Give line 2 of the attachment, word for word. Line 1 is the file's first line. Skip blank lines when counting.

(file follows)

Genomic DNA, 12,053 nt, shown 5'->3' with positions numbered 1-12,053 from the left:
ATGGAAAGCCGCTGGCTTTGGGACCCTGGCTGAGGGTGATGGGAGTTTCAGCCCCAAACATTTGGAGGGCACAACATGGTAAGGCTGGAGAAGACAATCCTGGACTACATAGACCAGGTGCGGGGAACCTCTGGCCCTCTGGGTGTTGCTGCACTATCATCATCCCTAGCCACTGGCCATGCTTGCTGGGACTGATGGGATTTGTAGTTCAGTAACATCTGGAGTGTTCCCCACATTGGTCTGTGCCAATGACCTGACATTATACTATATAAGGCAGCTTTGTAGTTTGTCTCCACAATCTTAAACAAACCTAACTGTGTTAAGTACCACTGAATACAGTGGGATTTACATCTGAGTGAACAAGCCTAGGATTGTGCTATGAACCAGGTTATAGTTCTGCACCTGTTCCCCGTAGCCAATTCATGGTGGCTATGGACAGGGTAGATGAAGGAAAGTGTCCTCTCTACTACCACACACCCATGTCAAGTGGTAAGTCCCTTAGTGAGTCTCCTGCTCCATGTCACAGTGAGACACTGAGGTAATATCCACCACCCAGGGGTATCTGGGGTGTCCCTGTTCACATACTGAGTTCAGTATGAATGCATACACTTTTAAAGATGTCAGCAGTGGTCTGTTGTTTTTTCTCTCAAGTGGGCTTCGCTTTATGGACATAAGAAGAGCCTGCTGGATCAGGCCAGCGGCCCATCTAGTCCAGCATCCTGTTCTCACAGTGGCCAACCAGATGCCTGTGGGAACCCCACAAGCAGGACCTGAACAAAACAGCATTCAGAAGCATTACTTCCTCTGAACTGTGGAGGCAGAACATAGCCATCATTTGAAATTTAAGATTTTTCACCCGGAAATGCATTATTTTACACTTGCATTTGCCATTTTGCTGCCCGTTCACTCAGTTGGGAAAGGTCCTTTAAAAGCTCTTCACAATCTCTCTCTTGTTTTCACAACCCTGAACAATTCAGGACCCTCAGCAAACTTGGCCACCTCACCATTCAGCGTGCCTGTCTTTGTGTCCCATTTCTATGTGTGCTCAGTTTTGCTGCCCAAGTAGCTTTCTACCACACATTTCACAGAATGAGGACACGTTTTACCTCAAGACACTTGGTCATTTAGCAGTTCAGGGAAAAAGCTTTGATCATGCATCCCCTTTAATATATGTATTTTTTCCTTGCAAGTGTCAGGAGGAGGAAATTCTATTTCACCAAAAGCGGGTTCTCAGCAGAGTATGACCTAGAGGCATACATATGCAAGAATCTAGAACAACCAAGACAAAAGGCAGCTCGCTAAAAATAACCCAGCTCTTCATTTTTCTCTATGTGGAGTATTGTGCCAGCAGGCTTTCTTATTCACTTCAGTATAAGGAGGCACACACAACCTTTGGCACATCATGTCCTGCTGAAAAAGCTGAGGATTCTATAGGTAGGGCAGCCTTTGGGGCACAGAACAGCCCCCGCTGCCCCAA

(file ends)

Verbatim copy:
ATGGAAAGCCGCTGGCTTTGGGACCCTGGCTGAGGGTGATGGGAGTTTCAGCCCCAAACATTTGGAGGGCACAACATGGTAAGGCTGGAGAAGACAATCCTGGACTACATAGACCAGGTGCGGGGAACCTCTGGCCCTCTGGGTGTTGCTGCACTATCATCATCCCTAGCCACTGGCCATGCTTGCTGGGACTGATGGGATTTGTAGTTCAGTAACATCTGGAGTGTTCCCCACATTGGTCTGTGCCAATGACCTGACATTATACTATATAAGGCAGCTTTGTAGTTTGTCTCCACAATCTTAAACAAACCTAACTGTGTTAAGTACCACTGAATACAGTGGGATTTACATCTGAGTGAACAAGCCTAGGATTGTGCTATGAACCAGGTTATAGTTCTGCACCTGTTCCCCGTAGCCAATTCATGGTGGCTATGGACAGGGTAGATGAAGGAAAGTGTCCTCTCTACTACCACACACCCATGTCAAGTGGTAAGTCCCTTAGTGAGTCTCCTGCTCCATGTCACAGTGAGACACTGAGGTAATATCCACCACCCAGGGGTATCTGGGGTGTCCCTGTTCACATACTGAGTTCAGTATGAATGCATACACTTTTAAAGATGTCAGCAGTGGTCTGTTGTTTTTTCTCTCAAGTGGGCTTCGCTTTATGGACATAAGAAGAGCCTGCTGGATCAGGCCAGCGGCCCATCTAGTCCAGCATCCTGTTCTCACAGTGGCCAACCAGATGCCTGTGGGAACCCCACAAGCAGGACCTGAACAAAACAGCATTCAGAAGCATTACTTCCTCTGAACTGTGGAGGCAGAACATAGCCATCATTTGAAATTTAAGATTTTTCACCCGGAAATGCATTATTTTACACTTGCATTTGCCATTTTGCTGCCCGTTCACTCAGTTGGGAAAGGTCCTTTAAAAGCTCTTCACAATCTCTCTCTTGTTTTCACAACCCTGAACAATTCAGGACCCTCAGCAAACTTGGCCACCTCACCATTCAGCGTGCCTGTCTTTGTGTCCCATTTCTATGTGTGCTCAGTTTTGCTGCCCAAGTAGCTTTCTACCACACATTTCACAGAATGAGGACACGTTTTACCTCAAGACACTTGGTCATTTAGCAGTTCAGGGAAAAAGCTTTGATCATGCATCCCCTTTAATATATGTATTTTTTCCTTGCAAGTGTCAGGAGGAGGAAATTCTATTTCACCAAAAGCGGGTTCTCAGCAGAGTATGACCTAGAGGCATACATATGCAAGAATCTAGAACAACCAAGACAAAAGGCAGCTCGCTAAAAATAACCCAGCTCTTCATTTTTCTCTATGTGGAGTATTGTGCCAGCAGGCTTTCTTATTCACTTCAGTATAAGGAGGCACACACAACCTTTGGCACATCATGTCCTGCTGAAAAAGCTGAGGATTCTATAGGTAGGGCAGCCTTTGGGGCACAGAACAGCCCCCGCTGCCCCAA